A civil society organisation has asked the Punjab government to remove financial barriers that might prevent children from acquiring the compulsory 10 years of education.
Centre for Peace and Development Initiative (CPDI) Programme Manager Raja Shoab Akbar while talking to The Express Tribune said there was a dire need to remove barriers facing underprivileged students so that they could complete their education without any hurdles.
He said that Punjab, as the most-populous province, carries special importance and any effort to improve education in the province means that more than half of country’s population will benefit from it.
Akbar said that section 2 (e) of the Punjab Free and Compulsory Education (PFCE) ordinance implied that the provincial government and the local authority will endeavour to prevent financial barriers that might prevent a child from completing 10 years of education.
He explained that the ordinance prevented imposition of any fee or other charges from a child making it the shared financial responsibility of the province and the local authority for the purpose but it did not provide any specific guidelines for the provision of adequate resources to schools.
The CPDI programme manager said that there could be three dimensions of the term financial barriers— poverty of a child’s family, expenses incurred on the education of a child, and non-provision of adequate financial resources to educational institutions.
He said that most schools received insufficient amounts ranging from Rs20,000 to Rs50,000 under the school council fund (SCF).
Akbar said that the CPDI had recommended that variable allocations must be made by the government according to the number of students enrolled in each school.
He said that the amount should also be given to secondary schools and should replace the administrative budget exclusively given to high schools.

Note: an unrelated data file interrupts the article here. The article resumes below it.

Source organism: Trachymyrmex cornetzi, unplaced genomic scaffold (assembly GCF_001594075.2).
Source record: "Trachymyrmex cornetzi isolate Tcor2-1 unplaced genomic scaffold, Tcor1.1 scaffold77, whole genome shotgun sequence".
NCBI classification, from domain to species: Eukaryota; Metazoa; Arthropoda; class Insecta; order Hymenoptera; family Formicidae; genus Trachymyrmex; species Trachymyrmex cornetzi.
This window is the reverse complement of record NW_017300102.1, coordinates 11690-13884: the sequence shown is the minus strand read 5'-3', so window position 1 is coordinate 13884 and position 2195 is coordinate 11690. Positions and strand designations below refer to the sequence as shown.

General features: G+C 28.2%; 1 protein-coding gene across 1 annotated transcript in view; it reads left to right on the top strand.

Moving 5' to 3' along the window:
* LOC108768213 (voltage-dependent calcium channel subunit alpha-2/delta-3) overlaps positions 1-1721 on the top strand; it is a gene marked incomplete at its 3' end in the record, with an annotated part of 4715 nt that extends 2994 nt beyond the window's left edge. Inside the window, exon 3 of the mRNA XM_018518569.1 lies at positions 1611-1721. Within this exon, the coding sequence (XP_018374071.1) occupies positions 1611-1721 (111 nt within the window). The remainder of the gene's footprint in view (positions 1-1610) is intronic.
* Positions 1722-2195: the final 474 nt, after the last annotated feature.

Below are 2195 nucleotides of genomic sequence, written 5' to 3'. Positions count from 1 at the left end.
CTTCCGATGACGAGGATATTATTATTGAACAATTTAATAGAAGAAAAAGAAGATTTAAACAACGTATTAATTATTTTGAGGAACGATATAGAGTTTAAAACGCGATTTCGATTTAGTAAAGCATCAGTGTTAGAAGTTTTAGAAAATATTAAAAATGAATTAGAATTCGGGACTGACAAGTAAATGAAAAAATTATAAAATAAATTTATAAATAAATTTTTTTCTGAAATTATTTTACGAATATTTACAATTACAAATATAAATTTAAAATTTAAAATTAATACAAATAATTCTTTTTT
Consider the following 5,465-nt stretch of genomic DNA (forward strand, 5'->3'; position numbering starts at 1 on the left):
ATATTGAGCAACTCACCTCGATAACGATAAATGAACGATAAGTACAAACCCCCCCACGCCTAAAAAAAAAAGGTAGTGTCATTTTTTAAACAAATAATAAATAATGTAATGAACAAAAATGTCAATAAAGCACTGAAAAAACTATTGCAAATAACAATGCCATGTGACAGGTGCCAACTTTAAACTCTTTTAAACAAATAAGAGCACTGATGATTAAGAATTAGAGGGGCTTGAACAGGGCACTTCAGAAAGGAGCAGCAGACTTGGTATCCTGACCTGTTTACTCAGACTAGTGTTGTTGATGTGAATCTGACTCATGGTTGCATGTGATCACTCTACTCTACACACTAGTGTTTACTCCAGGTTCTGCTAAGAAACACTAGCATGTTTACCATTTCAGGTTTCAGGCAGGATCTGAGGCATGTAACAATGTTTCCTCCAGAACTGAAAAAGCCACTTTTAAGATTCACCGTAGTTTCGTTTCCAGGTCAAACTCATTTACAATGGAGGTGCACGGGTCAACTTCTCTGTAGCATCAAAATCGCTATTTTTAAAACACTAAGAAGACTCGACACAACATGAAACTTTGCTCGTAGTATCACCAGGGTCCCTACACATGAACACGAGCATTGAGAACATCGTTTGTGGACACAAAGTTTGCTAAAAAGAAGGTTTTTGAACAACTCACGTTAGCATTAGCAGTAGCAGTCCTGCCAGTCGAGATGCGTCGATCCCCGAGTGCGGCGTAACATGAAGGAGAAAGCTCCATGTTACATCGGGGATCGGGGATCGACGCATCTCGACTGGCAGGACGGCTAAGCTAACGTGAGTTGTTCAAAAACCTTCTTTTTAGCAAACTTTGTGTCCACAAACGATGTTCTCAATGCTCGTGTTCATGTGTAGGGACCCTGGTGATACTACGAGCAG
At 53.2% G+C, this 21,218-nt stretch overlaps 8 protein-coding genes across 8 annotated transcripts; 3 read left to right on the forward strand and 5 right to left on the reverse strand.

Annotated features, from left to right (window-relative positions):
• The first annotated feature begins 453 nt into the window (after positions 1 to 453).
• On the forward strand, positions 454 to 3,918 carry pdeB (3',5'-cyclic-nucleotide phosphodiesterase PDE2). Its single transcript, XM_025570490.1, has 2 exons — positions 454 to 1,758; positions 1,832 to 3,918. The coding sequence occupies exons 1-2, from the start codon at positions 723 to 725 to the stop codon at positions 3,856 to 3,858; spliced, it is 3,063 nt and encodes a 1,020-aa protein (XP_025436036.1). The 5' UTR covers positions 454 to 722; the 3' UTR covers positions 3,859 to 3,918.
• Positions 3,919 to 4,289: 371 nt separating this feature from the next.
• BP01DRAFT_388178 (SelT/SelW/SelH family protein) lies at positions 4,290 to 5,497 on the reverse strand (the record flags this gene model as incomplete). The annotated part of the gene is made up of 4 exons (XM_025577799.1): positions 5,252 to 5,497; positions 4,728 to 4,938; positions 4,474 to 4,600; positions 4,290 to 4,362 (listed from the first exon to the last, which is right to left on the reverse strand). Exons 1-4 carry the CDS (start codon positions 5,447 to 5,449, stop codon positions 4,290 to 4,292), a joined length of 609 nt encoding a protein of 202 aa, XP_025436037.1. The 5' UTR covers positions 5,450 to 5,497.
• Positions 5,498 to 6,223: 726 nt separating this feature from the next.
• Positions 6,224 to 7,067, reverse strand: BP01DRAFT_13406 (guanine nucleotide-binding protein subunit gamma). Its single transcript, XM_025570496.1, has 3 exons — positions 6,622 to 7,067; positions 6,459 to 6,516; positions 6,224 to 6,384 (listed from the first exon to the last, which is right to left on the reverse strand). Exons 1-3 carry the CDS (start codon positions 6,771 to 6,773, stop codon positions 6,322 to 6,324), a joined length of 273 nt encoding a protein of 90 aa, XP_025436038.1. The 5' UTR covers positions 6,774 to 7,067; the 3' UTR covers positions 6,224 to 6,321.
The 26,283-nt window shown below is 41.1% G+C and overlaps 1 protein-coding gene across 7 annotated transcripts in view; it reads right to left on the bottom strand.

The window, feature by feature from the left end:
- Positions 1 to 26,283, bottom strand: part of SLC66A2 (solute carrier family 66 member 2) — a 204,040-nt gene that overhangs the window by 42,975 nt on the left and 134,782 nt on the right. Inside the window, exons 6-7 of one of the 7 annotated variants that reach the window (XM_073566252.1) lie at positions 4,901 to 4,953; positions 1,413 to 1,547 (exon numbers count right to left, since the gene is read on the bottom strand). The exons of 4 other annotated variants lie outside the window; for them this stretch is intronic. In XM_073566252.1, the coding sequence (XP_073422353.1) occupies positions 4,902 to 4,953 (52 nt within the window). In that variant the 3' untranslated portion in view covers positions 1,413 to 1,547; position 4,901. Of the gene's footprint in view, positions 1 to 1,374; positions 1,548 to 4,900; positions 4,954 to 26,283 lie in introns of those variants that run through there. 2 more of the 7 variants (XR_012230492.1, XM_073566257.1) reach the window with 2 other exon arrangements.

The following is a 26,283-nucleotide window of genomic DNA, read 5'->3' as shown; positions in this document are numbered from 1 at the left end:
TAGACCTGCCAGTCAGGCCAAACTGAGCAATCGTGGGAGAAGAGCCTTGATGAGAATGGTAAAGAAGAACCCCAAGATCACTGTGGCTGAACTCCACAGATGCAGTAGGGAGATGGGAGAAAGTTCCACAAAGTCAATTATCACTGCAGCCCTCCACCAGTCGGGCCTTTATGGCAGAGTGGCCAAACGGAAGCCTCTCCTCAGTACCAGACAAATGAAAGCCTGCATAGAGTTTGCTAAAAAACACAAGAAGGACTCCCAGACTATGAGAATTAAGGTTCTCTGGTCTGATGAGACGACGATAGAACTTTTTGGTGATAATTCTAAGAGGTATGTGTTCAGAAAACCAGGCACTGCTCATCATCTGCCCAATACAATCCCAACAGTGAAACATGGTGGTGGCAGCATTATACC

He said that the ordinance had also not addressed the issue of registration or other fees received by examination boards. He said that they had recommended that a clause should be added in the ordinance stating examination boards will collect the registration or examination fee or any other charges.
Akbar said that improvement of school buildings and provision of missing facilities had also not been addressed in the ordinance. He said that the CPDI had recommended that the ordinance must make it binding on the government to improve the condition of existing buildings and provide all missing facilities within a period of two years.
While talking about the situation at schools in Punjab, he said that according to a survey conducted in Jhang, 16 per cent of classrooms in different schools needed immediate repair work to avoid any mishap, 22 per cent schools did not have boundary walls, 76 per cent had no staffrooms and 86 per cent lacked student libraries, while the aggregate enrolment ratio in schools declined by two per cent in 2011-12 when compared to the previous year. He said that this was the situation of one district and a lot more was needed to be done by the government to address the situation.
Punjab Teachers’ Union (PTU) President Raja Shahid Mubarik said that the government will have to focus on schools in rural areas because they barely get attention from the authorities.
Lahore University of Management Sciences (LUMS) Associate Prof Dr Faisal Bari said that after the 18th Amendment, it has now become the responsibility of provincial governments to plug holes in the education system. He said that though the provincial governments were allocating almost 24 per cent of budget to education the condition was not improving. He said that the problem lied in lack of accountability and monitoring by the government, leading to embezzlement of funds by administrative heads. He added that the situation will remain the same until the government introduced proper monitoring and accountability system to ensure transparency. Punjab Minister for Education Rana Mashhood was not available for comments.
Published in The Express Tribune, July 27th, 2014.